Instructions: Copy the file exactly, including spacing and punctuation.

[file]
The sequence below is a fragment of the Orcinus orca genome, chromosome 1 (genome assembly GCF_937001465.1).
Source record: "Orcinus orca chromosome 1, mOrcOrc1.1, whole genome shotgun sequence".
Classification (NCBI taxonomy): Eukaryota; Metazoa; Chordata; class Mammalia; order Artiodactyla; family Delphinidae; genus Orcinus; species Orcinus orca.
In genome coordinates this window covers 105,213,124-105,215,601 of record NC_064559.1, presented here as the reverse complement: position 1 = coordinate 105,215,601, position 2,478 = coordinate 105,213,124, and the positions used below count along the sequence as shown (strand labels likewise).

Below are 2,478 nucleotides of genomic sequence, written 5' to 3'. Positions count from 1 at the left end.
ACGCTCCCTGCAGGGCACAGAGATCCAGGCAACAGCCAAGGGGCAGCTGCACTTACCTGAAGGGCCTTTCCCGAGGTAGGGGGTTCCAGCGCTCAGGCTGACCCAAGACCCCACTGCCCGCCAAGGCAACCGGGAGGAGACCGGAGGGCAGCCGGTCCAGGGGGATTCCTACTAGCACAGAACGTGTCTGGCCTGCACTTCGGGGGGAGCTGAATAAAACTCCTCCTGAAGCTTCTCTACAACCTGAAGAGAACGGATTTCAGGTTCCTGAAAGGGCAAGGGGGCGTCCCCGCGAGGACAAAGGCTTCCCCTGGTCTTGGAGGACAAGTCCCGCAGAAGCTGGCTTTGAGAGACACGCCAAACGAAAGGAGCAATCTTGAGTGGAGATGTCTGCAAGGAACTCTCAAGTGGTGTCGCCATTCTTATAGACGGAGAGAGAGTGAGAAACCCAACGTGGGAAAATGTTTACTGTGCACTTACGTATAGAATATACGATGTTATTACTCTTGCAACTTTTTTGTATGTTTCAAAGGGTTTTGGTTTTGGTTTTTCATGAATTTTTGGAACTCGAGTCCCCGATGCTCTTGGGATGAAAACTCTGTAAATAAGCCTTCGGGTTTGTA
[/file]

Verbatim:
The sequence below is a fragment of the Orcinus orca genome, chromosome 1 (genome assembly GCF_937001465.1).
Source record: "Orcinus orca chromosome 1, mOrcOrc1.1, whole genome shotgun sequence".
Classification (NCBI taxonomy): Eukaryota; Metazoa; Chordata; class Mammalia; order Artiodactyla; family Delphinidae; genus Orcinus; species Orcinus orca.
In genome coordinates this window covers 105,213,124-105,215,601 of record NC_064559.1, presented here as the reverse complement: position 1 = coordinate 105,215,601, position 2,478 = coordinate 105,213,124, and the positions used below count along the sequence as shown (strand labels likewise).

Below are 2,478 nucleotides of genomic sequence, written 5' to 3'. Positions count from 1 at the left end.
ACGCTCCCTGCAGGGCACAGAGATCCAGGCAACAGCCAAGGGGCAGCTGCACTTACCTGAAGGGCCTTTCCCGAGGTAGGGGGTTCCAGCGCTCAGGCTGACCCAAGACCCCACTGCCCGCCAAGGCAACCGGGAGGAGACCGGAGGGCAGCCGGTCCAGGGGGATTCCTACTAGCACAGAACGTGTCTGGCCTGCACTTCGGGGGGAGCTGAATAAAACTCCTCCTGAAGCTTCTCTACAACCTGAAGAGAACGGATTTCAGGTTCCTGAAAGGGCAAGGGGGCGTCCCCGCGAGGACAAAGGCTTCCCCTGGTCTTGGAGGACAAGTCCCGCAGAAGCTGGCTTTGAGAGACACGCCAAACGAAAGGAGCAATCTTGAGTGGAGATGTCTGCAAGGAACTCTCAAGTGGTGTCGCCATTCTTATAGACGGAGAGAGAGTGAGAAACCCAACGTGGGAAAATGTTTACTGTGCACTTACGTATAGAATATACGATGTTATTACTCTTGCAACTTTTTTGTATGTTTCAAAGGGTTTTGGTTTTGGTTTTTCATGAATTTTTGGAACTCGAGTCCCCGATGCTCTTGGGATGAAAACTCTGTAAATAAGCCTTCGGGTTTGTA